According to employees who attended the hour-long session, it offered a dose of positive energy for a company that has had a fairly arduous 2019. When one employee asked the new boss why risk-taking has traditionally not been rewarded in the Warner Bros. culture, she drew applause with her brisk reply, “They will be now!” Creating an environment where workers can learn from failure without blame or finger-pointing will be a central goal, Sarnoff added, so that Warner Bros, founded in 1923, can thrive for another century.
Sarnoff, a Viacom and BBC veteran who was named as Kevin Tsujihara’s replacement in June, spoke one-on-one onstage with studio communications chief Dee Dee Myers at the packed Steven J. Ross Theater on the Burbank lot. Employees also watched and participated via streaming video from various offices around the world.
The sudden exit of Tsujihara last spring, who has conceded to feeling “regret” over his interactions with actress Charlotte Kirk, did not surface as a topic in any employee questions chosen by the company, attendees told Deadline. Instead of looking backward, Sarnoff offered her vision for the future of the studio and shared some of her own stories from climbing the industry ladder.
While leading BBC Studios Americas, Sarnoff expanded the horizons of Doctor Who and Top Gear as well as the BBC Earth natural history brand. (Her career has also included executive stints at the NBA and Dow Jones.) During a 10-year run at Viacom, she was EVP Consumer Products and Business Development, helping build a multibillion-dollar business with the likes of Blue’s Clues and Rugrats. She also led teams that developed the TV Land and Noggin networks and also served as COO for VH1 and CMT.
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Sarnoff told Myers her management style is characterized as “leading, motivating” and being “in it for the long game,” adding that “transparency, honesty and integrity” are other values she has emulated from her past bosses.
One major theme for Sarnoff and top studio brass is the stewardship of AT&T, which took over Time Warner in 2018 and has been dramatically restructuring WarnerMedia throughout the past few months. Gone is the former silo approach that long defined Time Warner as a loosely affiliated group of nation-states. Cross-department collaboration is now the order of the day.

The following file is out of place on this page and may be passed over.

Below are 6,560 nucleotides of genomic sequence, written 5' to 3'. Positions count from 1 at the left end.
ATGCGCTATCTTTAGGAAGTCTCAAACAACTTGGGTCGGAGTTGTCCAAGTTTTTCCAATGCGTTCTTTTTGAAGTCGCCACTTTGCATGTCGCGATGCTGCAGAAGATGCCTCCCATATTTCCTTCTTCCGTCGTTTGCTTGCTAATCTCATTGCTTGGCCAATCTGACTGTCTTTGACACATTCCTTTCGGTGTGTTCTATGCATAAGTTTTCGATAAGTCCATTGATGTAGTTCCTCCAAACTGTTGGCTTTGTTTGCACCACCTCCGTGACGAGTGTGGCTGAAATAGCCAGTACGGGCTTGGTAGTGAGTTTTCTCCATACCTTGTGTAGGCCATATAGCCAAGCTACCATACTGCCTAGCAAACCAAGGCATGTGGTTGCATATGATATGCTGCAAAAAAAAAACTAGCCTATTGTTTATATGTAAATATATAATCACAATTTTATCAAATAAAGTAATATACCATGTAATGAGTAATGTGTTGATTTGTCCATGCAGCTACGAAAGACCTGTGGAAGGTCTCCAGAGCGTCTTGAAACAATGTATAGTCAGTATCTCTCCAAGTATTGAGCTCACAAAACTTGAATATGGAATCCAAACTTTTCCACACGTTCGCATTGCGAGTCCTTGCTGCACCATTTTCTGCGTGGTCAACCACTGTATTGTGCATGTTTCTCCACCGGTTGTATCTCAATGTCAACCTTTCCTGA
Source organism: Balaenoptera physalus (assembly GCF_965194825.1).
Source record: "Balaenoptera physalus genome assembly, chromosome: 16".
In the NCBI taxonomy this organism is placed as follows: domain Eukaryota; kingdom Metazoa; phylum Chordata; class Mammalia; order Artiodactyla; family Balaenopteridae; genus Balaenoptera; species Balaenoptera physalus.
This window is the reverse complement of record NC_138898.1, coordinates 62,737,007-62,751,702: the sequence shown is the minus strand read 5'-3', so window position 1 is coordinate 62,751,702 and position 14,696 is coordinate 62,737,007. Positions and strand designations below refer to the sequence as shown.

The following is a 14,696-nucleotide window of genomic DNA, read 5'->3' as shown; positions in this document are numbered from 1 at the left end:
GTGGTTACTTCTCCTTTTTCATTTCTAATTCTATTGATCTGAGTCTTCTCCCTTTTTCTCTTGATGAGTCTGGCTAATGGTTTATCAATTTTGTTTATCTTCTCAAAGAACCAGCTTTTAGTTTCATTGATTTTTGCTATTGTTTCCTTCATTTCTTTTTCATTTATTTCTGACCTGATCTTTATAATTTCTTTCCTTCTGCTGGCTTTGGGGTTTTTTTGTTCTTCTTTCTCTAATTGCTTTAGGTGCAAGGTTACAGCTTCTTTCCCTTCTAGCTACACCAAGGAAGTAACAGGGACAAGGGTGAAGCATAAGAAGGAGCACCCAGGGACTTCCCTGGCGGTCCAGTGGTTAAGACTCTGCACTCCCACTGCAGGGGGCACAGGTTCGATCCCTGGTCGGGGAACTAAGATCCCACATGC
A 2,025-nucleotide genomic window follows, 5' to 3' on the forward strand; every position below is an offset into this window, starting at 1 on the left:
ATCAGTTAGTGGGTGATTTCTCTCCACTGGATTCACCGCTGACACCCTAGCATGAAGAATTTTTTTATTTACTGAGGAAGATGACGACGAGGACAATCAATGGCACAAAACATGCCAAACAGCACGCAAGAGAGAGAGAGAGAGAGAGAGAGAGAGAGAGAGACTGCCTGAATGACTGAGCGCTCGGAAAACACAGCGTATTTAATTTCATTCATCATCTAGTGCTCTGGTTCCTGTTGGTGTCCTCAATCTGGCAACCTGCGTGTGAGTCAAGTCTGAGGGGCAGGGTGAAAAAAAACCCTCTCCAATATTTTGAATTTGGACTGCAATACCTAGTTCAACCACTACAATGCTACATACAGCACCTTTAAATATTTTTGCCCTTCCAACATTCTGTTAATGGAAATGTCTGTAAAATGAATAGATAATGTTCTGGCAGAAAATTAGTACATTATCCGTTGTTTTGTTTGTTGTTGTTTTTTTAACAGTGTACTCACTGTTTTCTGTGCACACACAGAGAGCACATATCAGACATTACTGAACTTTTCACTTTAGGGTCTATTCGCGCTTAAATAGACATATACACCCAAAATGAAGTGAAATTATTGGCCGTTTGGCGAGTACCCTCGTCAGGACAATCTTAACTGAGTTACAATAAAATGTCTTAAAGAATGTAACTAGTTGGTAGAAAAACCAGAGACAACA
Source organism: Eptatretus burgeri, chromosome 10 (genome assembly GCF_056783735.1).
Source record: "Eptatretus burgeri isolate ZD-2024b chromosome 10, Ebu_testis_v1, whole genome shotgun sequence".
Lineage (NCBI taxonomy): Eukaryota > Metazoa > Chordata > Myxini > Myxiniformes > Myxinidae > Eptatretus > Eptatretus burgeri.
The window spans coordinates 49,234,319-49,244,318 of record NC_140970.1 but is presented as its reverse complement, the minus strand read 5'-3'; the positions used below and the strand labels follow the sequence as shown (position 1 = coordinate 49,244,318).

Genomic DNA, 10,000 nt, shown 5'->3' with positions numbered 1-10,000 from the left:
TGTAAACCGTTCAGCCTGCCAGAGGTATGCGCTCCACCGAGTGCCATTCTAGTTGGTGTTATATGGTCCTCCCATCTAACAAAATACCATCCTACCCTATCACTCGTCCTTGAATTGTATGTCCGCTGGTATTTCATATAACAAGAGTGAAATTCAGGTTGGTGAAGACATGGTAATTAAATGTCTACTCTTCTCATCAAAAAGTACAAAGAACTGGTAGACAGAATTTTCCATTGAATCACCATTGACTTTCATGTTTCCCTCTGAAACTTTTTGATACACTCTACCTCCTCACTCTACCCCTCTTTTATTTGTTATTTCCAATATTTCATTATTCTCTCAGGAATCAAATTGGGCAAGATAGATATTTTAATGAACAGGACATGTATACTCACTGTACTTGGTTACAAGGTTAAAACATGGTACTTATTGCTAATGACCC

John Stankey, who has led the entertainment and media content unit since 2017, got a big promotion Tuesday to the newly created role of president and chief operating officer. In addition to WarnerMedia, he will also oversee the company’s pay-TV, telecom and advertising units and is considered to be the heir apparent to AT&T CEO Randall Stephenson.
Sarnoff told Myers that during the interview process she had a “meeting of the minds pretty quickly” with Stankey, according to one account. “He was looking for the kind of media experience I have; looking at different businesses, breaking down silos, building franchises.” She told Myers she is excited about Stankey’s new role and think’s it’s great news for WB as we’ll have more expedient ways to make cross-organizational decision and reach our goals.”
One major initiative, of course, is HBO Max, the subscription streaming offering set to launch next spring. Disney, Apple and NBCUniversal are among the major media and tech players also mounting major new challenges to longtime streaming kingpin Netflix. At Warner Bros., though, the effort has raised questions about the future output of the studio’s powerhouse TV production division as well as how film projects will be hived off from the main studio slate. Film chief Toby Emmerich and TV boss Peter Roth are key figures in that mix.
“We need a compelling offering in SVOD and Toby and Peter will be making content for Max as well as continuing to supply the outside world, and we will gear our production accordingly,” Sarnoff said.
The comments followed sentiments offered by Sarnoff last month, when she officially assumed her new post. In a memo to employees, she acknowledged the challenging times for the company but emphasized the need to innovate.
One light moment during the “lightning round” at the end of the town hall signaled Sarnoff’s intention to not follow the status quo. Asked to choose between the studio’s DC Comics standard-bearers Batman or Superman, she opted for a different superheroine: “Wonder Woman!”
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